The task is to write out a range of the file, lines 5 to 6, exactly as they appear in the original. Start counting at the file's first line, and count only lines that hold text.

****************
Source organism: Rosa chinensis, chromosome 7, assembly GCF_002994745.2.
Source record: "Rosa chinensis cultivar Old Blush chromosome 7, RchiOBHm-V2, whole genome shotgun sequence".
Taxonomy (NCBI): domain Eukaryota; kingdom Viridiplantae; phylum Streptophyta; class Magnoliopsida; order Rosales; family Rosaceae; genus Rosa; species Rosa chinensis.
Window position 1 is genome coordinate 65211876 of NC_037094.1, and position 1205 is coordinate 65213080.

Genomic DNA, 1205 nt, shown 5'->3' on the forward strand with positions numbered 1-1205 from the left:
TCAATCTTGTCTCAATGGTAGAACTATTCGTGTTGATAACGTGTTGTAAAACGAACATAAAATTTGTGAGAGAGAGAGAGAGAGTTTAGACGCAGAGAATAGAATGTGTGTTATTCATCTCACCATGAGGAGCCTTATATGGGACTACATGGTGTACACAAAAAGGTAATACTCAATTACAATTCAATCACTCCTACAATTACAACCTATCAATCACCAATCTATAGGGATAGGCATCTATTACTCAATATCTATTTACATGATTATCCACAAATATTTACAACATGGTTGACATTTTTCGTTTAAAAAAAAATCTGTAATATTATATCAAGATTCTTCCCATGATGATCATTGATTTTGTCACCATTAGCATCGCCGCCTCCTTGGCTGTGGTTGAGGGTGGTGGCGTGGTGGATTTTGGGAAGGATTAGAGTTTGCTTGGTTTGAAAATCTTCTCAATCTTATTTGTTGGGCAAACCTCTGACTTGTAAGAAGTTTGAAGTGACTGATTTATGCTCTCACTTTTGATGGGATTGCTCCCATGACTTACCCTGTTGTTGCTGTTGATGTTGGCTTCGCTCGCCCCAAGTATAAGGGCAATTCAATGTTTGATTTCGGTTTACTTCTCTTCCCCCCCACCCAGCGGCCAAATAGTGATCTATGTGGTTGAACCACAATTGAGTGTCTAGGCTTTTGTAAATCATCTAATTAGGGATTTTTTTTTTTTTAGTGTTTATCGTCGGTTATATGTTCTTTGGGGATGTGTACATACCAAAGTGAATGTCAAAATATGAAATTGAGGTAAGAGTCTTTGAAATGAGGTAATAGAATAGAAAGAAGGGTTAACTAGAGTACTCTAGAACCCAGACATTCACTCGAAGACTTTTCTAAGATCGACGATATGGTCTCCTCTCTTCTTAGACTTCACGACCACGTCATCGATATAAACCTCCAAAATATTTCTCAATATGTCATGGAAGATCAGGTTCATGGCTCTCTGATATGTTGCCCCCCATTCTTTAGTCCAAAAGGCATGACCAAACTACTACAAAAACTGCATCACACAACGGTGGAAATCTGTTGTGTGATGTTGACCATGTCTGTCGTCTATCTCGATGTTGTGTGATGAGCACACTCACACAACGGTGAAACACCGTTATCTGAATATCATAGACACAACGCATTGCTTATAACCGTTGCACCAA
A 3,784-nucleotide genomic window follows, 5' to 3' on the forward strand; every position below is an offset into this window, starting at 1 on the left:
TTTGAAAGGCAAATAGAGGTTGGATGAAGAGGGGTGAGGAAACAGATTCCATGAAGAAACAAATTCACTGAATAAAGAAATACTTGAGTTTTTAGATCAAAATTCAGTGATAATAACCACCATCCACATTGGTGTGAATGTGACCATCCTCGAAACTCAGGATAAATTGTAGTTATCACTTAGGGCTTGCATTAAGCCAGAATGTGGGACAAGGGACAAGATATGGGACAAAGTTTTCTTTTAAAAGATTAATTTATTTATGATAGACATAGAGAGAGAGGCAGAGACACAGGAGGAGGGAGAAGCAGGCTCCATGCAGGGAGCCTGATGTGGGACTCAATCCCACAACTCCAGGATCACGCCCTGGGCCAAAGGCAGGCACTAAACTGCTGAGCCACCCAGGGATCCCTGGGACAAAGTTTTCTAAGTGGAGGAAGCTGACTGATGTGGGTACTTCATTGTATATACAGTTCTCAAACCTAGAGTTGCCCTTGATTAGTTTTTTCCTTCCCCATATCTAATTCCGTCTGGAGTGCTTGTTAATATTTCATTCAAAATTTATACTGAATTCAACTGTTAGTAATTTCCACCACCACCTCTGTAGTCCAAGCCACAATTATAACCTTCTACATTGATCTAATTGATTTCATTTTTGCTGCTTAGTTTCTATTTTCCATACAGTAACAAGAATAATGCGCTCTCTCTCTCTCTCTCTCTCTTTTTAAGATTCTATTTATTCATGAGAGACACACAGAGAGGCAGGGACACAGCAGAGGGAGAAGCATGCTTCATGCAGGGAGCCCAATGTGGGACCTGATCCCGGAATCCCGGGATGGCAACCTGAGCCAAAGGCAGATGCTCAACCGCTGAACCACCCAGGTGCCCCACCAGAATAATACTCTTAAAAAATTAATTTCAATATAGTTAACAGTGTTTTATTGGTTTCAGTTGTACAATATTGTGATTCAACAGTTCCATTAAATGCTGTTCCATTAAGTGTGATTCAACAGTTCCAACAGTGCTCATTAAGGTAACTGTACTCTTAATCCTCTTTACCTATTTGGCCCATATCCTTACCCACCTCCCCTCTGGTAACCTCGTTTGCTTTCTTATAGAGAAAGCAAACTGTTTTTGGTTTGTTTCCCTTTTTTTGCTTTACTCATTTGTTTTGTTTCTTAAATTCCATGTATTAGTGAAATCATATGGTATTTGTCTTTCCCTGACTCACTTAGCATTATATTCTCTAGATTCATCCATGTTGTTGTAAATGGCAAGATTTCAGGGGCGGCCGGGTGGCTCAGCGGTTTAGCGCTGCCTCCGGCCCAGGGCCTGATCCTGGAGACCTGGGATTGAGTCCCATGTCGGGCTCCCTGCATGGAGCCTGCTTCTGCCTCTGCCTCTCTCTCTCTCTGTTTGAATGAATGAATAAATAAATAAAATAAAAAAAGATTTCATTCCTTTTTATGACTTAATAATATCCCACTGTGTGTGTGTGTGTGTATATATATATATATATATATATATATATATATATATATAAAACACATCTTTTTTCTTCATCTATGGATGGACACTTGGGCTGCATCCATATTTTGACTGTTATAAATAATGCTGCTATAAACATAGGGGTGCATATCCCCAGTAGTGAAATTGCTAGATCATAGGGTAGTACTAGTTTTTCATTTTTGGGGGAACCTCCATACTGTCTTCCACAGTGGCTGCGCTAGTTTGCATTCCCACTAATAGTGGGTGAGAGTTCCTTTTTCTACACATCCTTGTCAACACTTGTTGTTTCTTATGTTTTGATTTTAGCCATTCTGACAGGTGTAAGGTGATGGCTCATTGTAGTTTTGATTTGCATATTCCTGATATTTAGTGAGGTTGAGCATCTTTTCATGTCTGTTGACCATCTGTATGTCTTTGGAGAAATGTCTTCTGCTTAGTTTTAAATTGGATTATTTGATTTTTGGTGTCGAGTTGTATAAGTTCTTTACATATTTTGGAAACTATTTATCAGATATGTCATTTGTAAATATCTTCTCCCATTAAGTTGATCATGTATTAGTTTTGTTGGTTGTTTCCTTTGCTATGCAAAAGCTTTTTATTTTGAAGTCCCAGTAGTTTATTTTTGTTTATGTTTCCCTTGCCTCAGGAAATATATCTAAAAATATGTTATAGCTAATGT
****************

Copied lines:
Genomic DNA, 1205 nt, shown 5'->3' on the forward strand with positions numbered 1-1205 from the left:
TCAATCTTGTCTCAATGGTAGAACTATTCGTGTTGATAACGTGTTGTAAAACGAACATAAAATTTGTGAGAGAGAGAGAGAGAGTTTAGACGCAGAGAATAGAATGTGTGTTATTCATCTCACCATGAGGAGCCTTATATGGGACTACATGGTGTACACAAAAAGGTAATACTCAATTACAATTCAATCACTCCTACAATTACAACCTATCAATCACCAATCTATAGGGATAGGCATCTATTACTCAATATCTATTTACATGATTATCCACAAATATTTACAACATGGTTGACATTTTTCGTTTAAAAAAAAATCTGTAATATTATATCAAGATTCTTCCCATGATGATCATTGATTTTGTCACCATTAGCATCGCCGCCTCCTTGGCTGTGGTTGAGGGTGGTGGCGTGGTGGATTTTGGGAAGGATTAGAGTTTGCTTGGTTTGAAAATCTTCTCAATCTTATTTGTTGGGCAAACCTCTGACTTGTAAGAAGTTTGAAGTGACTGATTTATGCTCTCACTTTTGATGGGATTGCTCCCATGACTTACCCTGTTGTTGCTGTTGATGTTGGCTTCGCTCGCCCCAAGTATAAGGGCAATTCAATGTTTGATTTCGGTTTACTTCTCTTCCCCCCCACCCAGCGGCCAAATAGTGATCTATGTGGTTGAACCACAATTGAGTGTCTAGGCTTTTGTAAATCATCTAATTAGGGATTTTTTTTTTTTTAGTGTTTATCGTCGGTTATATGTTCTTTGGGGATGTGTACATACCAAAGTGAATGTCAAAATATGAAATTGAGGTAAGAGTCTTTGAAATGAGGTAATAGAATAGAAAGAAGGGTTAACTAGAGTACTCTAGAACCCAGACATTCACTCGAAGACTTTTCTAAGATCGACGATATGGTCTCCTCTCTTCTTAGACTTCACGACCACGTCATCGATATAAACCTCCAAAATATTTCTCAATATGTCATGGAAGATCAGGTTCATGGCTCTCTGATATGTTGCCCCCCATTCTTTAGTCCAAAAGGCATGACCAAACTACTACAAAAACTGCATCACACAACGGTGGAAATCTGTTGTGTGATGTTGACCATGTCTGTCGTCTATCTCGATGTTGTGTGATGAGCACACTCACACAACGGTGAAACACCGTTATCTGAATATCATAGACACAACGCATTGCTTATAACCGTTGCACCAA